Emotional reactions to achievement outcomes: Is it really best to expect the worst?

  title={Emotional reactions to achievement outcomes: Is it really best to expect the worst?},
  author={Margaret A. Marshall and Jonathon D. Brown},
  journal={Cognition and Emotion},
  pages={43 - 63}
Expectancies of success are widely thought to influence people's emotional reactions to performance outcomes: The lower one's expectancies, the more delighted one should be following success and the less disappointed one should be following failure. Although this proposition has been accepted almost as a truism, a review of the literature reveals that it has not been tested adequately. In this paper, we report two tests of this hypothesis, finding little evidence that low expectancies are… 

High self-esteem buffers negative feedback: Once more with feeling

In this article, I report three studies showing that global self-esteem influences people's emotional reactions to negative outcomes. Using social outcomes as well as personal ones (Study 1),

Anticipating one's troubles: the costs and benefits of negative expectations.

Expecting one's troubles may be a poor strategy for maximizing positive affect because people felt worse when they were expecting a negative than a positive event; but once the event occurred, their prior expectations had no measurable influence on how they felt.

Looking on the bright side: children's knowledge about the benefits of positive versus negative thinking.

Individual differences in child and parental optimism and hope predicted children's knowledge about thought-emotion connections on some measures, including their beliefs about the emotional benefits of thinking positively in negative situations.

Thinking and feeling in the People's Republic of China: testing the generality of the "laws of emotion".

It is concluded that attribution-emotion linkages have cross-cultural validity, and that pride is maximized when success is attributed to high ability.

Unexpected and just missed: the separate influence of the appraisals of expectancy and proximity on negative emotions.

Unexpected losses seemed to increase the tendency to repair as well as feelings of disappointment and feelings of frustration and anger in all experiments, which suggests that the appraisals of expectancy and proximity have a distinct influence on emotions.

Unexpected improvement, decline, and stasis: a prediction confidence perspective on achievement success and failure.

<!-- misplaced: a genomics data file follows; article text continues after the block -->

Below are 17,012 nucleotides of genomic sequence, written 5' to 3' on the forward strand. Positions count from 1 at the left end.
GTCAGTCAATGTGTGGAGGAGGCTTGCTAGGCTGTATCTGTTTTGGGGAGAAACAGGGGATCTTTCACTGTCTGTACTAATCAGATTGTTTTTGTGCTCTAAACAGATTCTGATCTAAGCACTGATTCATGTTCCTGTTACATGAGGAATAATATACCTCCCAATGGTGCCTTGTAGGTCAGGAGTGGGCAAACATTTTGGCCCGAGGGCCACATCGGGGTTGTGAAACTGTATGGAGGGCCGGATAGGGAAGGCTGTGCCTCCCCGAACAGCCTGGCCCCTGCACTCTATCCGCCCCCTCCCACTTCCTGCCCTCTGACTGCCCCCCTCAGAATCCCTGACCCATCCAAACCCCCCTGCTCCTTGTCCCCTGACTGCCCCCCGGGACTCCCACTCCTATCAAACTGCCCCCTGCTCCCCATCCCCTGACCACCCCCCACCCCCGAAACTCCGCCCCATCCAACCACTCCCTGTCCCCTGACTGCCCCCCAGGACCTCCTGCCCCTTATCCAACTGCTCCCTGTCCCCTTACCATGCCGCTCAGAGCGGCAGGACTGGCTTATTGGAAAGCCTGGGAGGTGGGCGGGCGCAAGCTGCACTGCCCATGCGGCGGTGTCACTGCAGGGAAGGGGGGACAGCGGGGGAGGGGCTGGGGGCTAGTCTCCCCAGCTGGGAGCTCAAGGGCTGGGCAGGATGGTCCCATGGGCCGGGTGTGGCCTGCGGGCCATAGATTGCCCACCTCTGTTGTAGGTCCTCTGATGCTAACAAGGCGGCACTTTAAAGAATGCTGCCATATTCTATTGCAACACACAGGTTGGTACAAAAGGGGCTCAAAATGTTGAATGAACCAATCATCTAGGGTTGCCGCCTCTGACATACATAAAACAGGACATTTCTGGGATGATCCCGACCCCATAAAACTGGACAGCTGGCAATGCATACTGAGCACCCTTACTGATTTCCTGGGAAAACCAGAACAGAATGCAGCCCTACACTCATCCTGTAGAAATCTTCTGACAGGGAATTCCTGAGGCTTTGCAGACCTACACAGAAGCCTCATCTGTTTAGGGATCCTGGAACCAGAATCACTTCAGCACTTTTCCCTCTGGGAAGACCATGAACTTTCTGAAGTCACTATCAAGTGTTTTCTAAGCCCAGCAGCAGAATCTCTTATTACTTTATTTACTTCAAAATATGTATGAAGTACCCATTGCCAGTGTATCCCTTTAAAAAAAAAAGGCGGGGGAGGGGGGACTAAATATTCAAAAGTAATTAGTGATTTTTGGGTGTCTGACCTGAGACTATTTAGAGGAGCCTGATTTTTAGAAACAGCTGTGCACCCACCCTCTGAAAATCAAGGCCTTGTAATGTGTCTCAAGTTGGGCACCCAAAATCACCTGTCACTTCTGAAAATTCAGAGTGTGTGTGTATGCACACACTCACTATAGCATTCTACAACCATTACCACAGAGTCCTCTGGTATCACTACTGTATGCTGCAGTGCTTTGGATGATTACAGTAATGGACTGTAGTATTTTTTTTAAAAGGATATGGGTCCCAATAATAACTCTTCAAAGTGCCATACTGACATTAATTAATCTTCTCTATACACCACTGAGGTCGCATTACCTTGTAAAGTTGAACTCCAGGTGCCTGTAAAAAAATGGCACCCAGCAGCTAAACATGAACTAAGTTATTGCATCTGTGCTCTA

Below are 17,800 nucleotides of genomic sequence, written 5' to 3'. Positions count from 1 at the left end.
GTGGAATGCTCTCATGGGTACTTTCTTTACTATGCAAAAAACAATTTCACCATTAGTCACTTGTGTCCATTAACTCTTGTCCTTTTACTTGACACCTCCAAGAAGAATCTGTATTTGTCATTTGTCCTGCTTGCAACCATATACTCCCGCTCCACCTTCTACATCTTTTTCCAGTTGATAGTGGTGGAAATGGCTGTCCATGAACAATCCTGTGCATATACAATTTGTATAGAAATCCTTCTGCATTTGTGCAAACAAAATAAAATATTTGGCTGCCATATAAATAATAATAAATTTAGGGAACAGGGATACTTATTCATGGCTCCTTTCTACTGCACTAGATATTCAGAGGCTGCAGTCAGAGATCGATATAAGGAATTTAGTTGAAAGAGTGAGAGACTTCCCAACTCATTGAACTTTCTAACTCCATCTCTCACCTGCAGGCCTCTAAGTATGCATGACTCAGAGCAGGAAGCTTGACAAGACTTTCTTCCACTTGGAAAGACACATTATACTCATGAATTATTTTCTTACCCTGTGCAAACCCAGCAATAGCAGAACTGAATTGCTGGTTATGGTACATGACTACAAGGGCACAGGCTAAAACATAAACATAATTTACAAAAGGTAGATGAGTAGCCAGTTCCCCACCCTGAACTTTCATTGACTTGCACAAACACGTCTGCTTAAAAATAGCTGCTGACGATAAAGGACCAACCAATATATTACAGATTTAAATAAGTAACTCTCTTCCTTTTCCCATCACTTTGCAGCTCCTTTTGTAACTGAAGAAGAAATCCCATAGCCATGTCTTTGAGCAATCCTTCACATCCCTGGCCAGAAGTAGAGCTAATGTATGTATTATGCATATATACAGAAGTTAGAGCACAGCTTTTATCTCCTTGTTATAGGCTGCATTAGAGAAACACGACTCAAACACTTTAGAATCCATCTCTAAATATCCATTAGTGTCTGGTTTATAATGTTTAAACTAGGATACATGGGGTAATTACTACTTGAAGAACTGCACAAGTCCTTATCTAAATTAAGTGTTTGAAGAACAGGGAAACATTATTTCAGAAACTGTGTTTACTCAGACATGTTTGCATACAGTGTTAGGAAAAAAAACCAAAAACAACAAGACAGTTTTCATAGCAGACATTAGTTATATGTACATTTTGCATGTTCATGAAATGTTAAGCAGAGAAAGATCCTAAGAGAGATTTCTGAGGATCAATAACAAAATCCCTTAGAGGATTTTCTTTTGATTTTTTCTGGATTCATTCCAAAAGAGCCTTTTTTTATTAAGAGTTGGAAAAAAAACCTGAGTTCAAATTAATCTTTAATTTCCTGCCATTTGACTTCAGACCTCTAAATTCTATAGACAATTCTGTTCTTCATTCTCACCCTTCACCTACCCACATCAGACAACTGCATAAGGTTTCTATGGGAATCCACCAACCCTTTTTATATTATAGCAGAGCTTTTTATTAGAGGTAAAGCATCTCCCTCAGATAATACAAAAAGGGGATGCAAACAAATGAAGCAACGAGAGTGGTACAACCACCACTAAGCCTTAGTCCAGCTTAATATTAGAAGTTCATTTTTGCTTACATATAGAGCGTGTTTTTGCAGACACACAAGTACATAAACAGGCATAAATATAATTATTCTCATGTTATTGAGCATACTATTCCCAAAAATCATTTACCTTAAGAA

Evidence is provided that lay theory violation and damaged prediction confidence have significant and measurable effects on emotion and motivation in response to performance feedback.

Expectations and Realizations: The Role of Expectancies in Achievement Settings

High expectancies of success are widely assumed to have positive effects on performance in achievement situations. However, previous investigations have tended to ignore task difficulty or assume

The thrill of victory, the complexity of defeat: self-esteem and people's emotional reactions to success and failure.

2 investigations that found that self-esteem differences of this sort emerge for emotions that directly implicate the self but not for emotions not directly implicating the self, which is relevant for understanding the nature and functions of self- esteem.

The Optimal Margin of Illusion

This article proposes that optimal psychological functioning is associated with a slight to moderate degree of distortion in one's perception of self and world. Past evidence suggests that

Negative affectivity: the disposition to experience aversive emotional states.

A number of apparently diverse personality scales—variously called trait anxiety, neuroticism, ego strength, general maladjustment, repression-sensitization, and social desirability—are reviewed and

Global Self-Esteem and Specific Self-Views as Determinants of People's Reactions to Success and Failure

A critical question in self-esteem research is whether people's reactions to success and failure are guided by their global self-esteem level or by their more specific beliefs about their abilities

When less is more: counterfactual thinking and satisfaction among Olympic medalists.

It is shown that bronze medalists tend to be happier than silver medalists, and the authors attribute these results to the fact that the most compelling counterfactual alternative for the silver medalist is winning the gold, whereas for the bronze medalist it is finishing without a medal.

Self-Esteem and Emotion: Some Thoughts about Feelings

Self-esteem has been linked to a diverse array of positive and negative affective states. The present research explored the nature of these relationships. Study 1 found that self-esteem (as measured

The Effect of Expectations on Satisfaction When Feedback About Performance is Not Provided

This study explores the relationships between expectations that individuals hold prior to their performance, assessments of the performance, and satisfaction with the performance. Past research

Positive illusions and well-being revisited: separating fact from fiction.

The theoretical model of how people's perceptions in these domains are positively biased is reviewed, certain misconceptions in its empirical application are correct, and criticisms made by Colvin and Block are addressed.

Contributions of Motivational Orientation to Appraisal and Emotion

This study examined the role of affiliative orientation as a dispositional antecedent of appraisals of motivational relevance and related emotions. Individuals high and low on affiliative orientation